If online learning is education’s new frontier, iNACOL’s Virtual School Symposium is a massive rodeo of vendors and educators each trying to come to grips with the surging growth in online learning. It is without doubt the most influential online learning conference in the world. Each year the event seems to grow in scope and extravagance, and this year’s 2010 conference, held in Glendale, Arizona, continued that trend. This was my second trip to the conference, and I thought I’d offer up some observations.
Compared to last year, the vendor influence at this year’s conference was stronger and more pervasive. One of the questions that program directors in the online world face is to what degree you create your own course content and to what degree you buy vendor-created content. Regardless of which side of the fence you fall on, it’s clear which side of the fence has the money. The Twitter stream was flooded with vendors exhorting participants to visit their booths and sign up to win one of a bazillion iPads, iPods, and Kindles given away at the event. (Not that I ever won one, mind you.) Many vendor booths are staffed with not one or two, but whole teams of company representatives. One vendor, K12/Aventa, rented out the entire Arizona Cardinals’ stadium and treated all the participants, easily numbering over 1,000, to free dinner and drinks. The vendors exhale money, and as an facilitator on a teacher’s salary and $35 a day per deim, I felt I was in a land of unusual extravagance.
Perhaps as a result of this, the conference felt more like a business conference than it did an educational conference. Educators share a common fashion style, and this year I felt in the minority as I watched polished dressers with nice watches and groomed hair flitting about the conference. At one booth, a vendor asked me a series of screening questions, and when I apparently passed the test, exclaimed, “Okay, you are the one I need to talk to…” and only then started to explain his product. I wonder what would have happened if I had said I was a teacher instead of an online learning facilitator in charge of program content.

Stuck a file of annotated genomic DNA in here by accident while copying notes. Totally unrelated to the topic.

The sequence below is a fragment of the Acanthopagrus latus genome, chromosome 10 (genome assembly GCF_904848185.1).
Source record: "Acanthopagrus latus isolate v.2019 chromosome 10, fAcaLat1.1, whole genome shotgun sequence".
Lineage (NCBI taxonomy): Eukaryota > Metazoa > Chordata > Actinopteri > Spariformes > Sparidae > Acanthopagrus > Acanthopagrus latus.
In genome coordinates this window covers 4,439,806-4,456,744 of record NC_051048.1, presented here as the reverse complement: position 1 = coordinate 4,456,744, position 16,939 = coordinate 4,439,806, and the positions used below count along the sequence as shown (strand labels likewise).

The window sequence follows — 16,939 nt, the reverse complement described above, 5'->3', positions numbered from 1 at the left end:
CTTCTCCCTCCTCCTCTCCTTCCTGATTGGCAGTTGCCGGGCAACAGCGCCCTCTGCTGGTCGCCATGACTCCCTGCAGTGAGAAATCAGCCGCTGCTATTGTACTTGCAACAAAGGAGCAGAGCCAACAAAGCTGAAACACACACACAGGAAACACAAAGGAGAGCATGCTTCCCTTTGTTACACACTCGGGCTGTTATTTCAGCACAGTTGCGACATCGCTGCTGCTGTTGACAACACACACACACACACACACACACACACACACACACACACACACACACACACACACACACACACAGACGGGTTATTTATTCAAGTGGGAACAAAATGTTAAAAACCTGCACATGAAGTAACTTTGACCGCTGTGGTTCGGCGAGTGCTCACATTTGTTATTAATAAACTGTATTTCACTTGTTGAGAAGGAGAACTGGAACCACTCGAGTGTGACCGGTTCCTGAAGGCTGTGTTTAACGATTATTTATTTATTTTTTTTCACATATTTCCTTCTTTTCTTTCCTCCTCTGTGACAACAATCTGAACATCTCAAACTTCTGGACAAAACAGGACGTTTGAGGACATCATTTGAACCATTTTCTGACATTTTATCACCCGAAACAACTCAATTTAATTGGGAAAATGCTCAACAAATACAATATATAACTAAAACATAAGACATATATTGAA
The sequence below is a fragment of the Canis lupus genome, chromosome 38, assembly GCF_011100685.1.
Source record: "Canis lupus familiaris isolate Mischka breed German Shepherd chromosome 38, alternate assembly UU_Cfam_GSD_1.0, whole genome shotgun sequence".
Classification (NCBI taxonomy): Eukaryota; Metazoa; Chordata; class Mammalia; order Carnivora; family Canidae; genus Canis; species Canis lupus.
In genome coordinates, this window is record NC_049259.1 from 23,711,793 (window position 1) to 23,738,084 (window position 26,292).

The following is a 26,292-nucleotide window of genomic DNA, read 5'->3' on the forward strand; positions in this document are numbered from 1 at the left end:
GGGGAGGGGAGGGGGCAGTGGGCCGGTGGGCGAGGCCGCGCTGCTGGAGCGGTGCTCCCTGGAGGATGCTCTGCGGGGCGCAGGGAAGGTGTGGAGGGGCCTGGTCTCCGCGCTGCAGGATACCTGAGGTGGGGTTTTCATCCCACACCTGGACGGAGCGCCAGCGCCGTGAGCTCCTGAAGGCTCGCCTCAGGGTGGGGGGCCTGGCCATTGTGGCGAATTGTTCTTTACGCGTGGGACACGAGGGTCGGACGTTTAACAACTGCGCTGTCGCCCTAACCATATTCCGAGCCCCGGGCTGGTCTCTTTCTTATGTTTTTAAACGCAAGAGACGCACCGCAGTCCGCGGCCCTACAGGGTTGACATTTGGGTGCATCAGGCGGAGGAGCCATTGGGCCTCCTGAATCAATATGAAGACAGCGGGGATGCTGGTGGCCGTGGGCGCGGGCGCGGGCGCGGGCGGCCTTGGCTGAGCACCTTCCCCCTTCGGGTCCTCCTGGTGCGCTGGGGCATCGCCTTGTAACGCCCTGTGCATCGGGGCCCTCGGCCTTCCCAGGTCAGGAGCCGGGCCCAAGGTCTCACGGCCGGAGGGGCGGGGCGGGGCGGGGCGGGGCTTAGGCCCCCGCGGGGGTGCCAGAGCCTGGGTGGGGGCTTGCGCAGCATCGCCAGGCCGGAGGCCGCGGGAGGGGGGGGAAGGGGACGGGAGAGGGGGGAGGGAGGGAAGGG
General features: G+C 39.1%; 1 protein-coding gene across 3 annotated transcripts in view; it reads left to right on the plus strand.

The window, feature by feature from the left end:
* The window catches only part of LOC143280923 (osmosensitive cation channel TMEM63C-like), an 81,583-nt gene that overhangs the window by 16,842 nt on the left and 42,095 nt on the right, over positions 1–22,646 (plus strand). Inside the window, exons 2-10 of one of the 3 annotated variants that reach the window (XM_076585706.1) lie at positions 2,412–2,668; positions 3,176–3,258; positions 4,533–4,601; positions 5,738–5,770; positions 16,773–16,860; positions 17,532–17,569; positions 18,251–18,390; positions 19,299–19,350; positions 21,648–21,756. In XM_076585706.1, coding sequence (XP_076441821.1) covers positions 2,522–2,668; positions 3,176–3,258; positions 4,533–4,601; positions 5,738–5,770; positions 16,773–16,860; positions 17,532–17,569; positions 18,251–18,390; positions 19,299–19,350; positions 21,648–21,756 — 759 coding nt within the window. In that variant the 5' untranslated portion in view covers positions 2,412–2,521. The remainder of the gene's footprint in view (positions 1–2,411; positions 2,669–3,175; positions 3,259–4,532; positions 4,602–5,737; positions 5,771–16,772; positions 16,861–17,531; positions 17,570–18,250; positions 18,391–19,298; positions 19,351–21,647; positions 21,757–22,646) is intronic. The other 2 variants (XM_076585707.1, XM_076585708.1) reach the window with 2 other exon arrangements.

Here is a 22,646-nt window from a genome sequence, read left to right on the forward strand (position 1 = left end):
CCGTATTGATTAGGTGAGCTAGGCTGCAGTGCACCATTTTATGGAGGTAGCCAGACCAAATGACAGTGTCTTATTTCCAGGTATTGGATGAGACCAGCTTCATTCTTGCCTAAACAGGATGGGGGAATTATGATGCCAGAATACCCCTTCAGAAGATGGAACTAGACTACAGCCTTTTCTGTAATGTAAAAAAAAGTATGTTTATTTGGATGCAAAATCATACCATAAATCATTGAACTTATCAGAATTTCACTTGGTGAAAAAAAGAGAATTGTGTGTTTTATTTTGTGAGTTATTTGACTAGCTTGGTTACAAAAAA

In many ways this trend towards the business side of online learning is unfortunate, because it’s very clear that vendors have gained extraordinary influence in the content of the conference. K12/Aventa, the company that sponsored the stadium event, received five coveted presentation slots over the two days of the conference. A “panel discussion” at the whole group luncheon on the first day was more a series of product demonstrations than it was engaging discussion.
This sort of overwhelming vendor influence creates an impression of online learning that could easily lead a newcomer to think that the question is not whether you build or buy content, but rather which vendor should you buy it from. This isn’t to say that vendors aren’t providing an excellent service; we use some vendor-content from most of the major providers in our program’s courses and value the quality content that they provide. However, open source learning management systems like Moodle and grassroots strategies to build quality content were an afterthought in the vendor-dominated atmosphere. And this is a shame, because iNACOL leadership could be invaluable in developing the opportunities inherent in open educational resources and open source content. By siding with vendors so heavily, iNACOL appears to have conceded the field to business interests.
Having said all this, I do applaud iNACOL for providing more information on particular breakout sessions in the conference guide. It was easier this year to identify and avoid presentations that were product demonstrations, and much easier to find some outstanding breakout sessions. Each time slot had one or two worthwhile sessions on various aspects of online learning. I was also able to meet a dozen or so like-minded organizations and individuals, and the connections that came about through those meetings will likely improve the work our District is doing. From a value perspective, I was glad I attended the Virtual School Symposium.
In the end, though, I’m not sure I’ll be going next year, as I’d like to attend an online conference where there is less of a vendor-dominated atmosphere. I had to work hard to make this year’s Virtual School Symposium a worthwhile experience. I’d much prefer to go to a conference where I’m not hunting through a list of 20 breakout sessions to find the two or three that focus on something other than a vendor-driven agenda, and not scrolling through ten “visit-our-booth-and-win-a-free-iPod” Twitter posts to find an insightful comment on online learning.